It’s worth noting that some of the internally developed GSA repositories have a self-imposed requirement of php 5.4.
It’s also easy enough to remove the short syntax arrays in under an hour. The alternative is to apply the Sage gulpfile to Roots 7 to benefit from the workflow related improvements in Sage.
Sorry if this sounds harsh, but one of the reason why I really like this project is because it does not wallow behind in the backwards compatible world of WordPress/PHP requirements. As was pointed out, support for PHP 5.4 is rapidly approaching an end, and continuing to wait on WP, hosts, plugin, and theme developers to get out of the dark ages on updating PHP and MySQL is unacceptable, both from a security and an innovation standpoint.
This project serves, when necessary, to breakout of the WP box. And that is to be commended. You cannot innovate if your primary focus is on just staying relevant. If you don’t believe that, ask the good folks at Microsoft.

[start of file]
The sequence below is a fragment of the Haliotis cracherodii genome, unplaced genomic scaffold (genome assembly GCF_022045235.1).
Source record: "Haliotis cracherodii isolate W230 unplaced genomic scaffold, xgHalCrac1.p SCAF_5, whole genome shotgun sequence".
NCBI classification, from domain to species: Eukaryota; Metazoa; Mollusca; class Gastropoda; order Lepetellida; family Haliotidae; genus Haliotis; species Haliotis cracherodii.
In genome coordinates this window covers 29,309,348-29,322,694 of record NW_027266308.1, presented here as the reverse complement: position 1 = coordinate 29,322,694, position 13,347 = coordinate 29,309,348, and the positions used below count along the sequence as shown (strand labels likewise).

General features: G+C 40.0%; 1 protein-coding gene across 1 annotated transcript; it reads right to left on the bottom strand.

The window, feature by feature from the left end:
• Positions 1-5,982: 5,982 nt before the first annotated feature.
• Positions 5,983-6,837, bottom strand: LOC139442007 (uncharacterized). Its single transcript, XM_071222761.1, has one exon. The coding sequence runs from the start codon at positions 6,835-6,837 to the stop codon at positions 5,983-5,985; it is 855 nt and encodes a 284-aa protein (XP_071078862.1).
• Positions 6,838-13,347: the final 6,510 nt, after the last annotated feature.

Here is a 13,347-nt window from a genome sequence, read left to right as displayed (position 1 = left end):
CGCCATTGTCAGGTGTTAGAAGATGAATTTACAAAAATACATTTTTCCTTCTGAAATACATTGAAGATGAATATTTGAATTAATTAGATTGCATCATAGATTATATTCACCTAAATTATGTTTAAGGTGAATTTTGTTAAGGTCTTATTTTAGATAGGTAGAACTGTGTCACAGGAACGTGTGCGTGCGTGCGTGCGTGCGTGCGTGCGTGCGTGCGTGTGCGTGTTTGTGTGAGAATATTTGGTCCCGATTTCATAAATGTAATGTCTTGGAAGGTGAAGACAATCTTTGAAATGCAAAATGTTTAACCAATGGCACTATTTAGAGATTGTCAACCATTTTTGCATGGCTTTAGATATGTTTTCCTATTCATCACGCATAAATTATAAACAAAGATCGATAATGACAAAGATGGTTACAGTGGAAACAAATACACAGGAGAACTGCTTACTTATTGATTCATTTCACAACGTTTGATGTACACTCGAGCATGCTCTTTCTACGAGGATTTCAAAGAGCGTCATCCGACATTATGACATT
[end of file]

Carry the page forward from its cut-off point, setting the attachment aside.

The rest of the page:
Why can’t you compile from source?
Sorry to bump this old conversation, but I found myself in this unfortunate situation today. Without boring you with all the details, I had to downgrade Sage 8.2.1 to be compatible with a 5.3.x GoDaddy server.
I love working with PHPStorm, but today it was definitely my best friend.
Here’s the steps I took - -
- Set up local clone of the project in an environment running PHP 5.3
- Set the PHP Storm projects language level to PHP 5.3
- Set up a code inspection profile with just the PHP Language Level task.
- Right click and run the inspection on your project folder/s.
- Edit the files PHPStorm gives back.
- Do a project wide find/replace for short echo (find:
<?= replace with:
The Language Level inspection task :